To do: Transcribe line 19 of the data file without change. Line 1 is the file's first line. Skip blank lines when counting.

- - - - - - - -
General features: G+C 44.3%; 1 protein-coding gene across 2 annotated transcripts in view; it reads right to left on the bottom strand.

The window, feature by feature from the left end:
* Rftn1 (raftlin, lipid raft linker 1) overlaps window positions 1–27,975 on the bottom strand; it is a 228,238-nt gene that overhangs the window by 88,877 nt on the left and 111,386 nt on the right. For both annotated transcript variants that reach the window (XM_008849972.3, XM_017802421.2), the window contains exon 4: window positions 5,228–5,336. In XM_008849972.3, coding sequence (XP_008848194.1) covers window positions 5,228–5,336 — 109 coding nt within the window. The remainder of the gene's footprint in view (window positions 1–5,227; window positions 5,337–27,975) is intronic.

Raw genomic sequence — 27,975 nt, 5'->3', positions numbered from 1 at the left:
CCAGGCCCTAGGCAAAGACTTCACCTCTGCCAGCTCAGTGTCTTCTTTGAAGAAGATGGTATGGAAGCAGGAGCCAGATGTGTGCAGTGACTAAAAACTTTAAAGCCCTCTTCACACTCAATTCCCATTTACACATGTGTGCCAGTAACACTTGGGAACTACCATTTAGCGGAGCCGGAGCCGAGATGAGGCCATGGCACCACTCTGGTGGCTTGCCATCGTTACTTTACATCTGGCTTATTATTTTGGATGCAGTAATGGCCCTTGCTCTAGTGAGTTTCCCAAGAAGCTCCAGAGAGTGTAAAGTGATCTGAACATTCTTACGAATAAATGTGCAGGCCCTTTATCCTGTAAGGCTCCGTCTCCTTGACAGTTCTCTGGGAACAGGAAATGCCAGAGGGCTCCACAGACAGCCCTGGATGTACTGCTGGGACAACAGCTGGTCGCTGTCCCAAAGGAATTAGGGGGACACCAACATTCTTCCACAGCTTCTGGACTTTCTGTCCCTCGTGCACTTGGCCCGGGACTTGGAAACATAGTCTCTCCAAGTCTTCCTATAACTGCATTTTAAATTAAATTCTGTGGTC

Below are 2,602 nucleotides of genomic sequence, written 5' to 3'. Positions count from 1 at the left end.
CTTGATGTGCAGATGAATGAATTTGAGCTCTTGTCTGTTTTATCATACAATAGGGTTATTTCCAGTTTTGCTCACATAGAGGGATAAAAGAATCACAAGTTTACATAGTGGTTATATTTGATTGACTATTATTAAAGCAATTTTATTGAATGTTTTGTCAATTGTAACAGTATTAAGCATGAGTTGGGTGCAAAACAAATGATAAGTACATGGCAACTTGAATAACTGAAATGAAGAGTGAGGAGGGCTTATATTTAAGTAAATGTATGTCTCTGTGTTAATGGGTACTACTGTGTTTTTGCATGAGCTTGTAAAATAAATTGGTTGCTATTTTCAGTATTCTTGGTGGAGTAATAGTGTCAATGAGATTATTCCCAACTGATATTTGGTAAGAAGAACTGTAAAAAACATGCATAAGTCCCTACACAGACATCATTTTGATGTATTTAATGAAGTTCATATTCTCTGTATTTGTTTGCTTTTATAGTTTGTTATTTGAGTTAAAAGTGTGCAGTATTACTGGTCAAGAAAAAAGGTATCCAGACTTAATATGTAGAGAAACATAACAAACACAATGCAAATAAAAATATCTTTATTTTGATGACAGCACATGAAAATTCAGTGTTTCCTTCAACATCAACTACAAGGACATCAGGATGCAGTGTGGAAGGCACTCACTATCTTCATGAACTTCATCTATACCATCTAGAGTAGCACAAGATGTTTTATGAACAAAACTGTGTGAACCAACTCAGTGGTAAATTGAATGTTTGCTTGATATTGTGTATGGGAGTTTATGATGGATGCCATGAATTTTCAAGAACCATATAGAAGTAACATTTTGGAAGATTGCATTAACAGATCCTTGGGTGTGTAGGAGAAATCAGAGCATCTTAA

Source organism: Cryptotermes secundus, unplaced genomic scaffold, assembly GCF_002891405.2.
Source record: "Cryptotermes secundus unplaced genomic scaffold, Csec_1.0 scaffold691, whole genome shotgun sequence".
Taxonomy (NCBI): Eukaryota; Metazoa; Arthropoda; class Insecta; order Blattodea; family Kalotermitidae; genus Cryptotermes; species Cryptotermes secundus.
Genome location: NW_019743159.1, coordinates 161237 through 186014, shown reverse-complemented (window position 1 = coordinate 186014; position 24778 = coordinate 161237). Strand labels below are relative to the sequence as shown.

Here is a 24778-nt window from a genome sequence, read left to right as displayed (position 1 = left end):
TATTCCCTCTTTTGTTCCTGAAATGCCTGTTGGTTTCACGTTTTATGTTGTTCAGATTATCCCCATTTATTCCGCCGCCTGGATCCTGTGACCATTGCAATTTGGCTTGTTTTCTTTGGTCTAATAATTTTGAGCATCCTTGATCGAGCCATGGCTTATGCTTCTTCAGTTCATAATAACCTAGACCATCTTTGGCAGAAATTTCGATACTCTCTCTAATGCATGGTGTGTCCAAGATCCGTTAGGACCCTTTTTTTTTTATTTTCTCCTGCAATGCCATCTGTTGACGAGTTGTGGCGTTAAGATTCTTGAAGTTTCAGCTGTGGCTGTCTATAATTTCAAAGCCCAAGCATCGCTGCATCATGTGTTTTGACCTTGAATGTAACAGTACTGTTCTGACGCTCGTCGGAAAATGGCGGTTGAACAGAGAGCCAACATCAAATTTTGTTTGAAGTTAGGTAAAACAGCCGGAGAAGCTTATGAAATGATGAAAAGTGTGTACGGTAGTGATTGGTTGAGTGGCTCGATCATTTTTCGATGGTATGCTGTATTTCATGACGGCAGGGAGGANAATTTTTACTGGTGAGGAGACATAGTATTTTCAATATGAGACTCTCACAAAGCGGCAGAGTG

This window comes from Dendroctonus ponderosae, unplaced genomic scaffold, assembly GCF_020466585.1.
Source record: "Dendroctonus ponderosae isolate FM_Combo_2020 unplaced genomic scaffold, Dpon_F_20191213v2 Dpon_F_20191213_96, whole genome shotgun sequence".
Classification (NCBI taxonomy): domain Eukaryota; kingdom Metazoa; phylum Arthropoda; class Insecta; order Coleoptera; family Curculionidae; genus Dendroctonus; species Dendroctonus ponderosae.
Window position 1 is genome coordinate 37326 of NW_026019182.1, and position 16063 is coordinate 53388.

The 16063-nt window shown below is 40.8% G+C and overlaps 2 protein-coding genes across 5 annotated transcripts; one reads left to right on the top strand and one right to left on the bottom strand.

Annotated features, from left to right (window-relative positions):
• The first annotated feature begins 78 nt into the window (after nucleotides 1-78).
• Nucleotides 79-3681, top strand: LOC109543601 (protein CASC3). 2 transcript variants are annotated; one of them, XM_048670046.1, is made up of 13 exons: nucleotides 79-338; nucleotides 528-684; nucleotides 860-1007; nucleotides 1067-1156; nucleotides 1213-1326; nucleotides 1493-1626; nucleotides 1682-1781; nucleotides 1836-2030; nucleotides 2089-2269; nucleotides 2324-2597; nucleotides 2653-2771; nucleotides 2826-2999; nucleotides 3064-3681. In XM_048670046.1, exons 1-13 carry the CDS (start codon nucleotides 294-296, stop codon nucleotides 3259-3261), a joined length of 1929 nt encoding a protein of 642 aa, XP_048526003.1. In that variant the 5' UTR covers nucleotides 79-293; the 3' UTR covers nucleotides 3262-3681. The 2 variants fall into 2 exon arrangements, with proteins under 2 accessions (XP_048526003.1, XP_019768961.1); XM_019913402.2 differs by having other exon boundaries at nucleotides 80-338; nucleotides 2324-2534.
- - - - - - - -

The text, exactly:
Annotated features, from left to right (window-relative positions):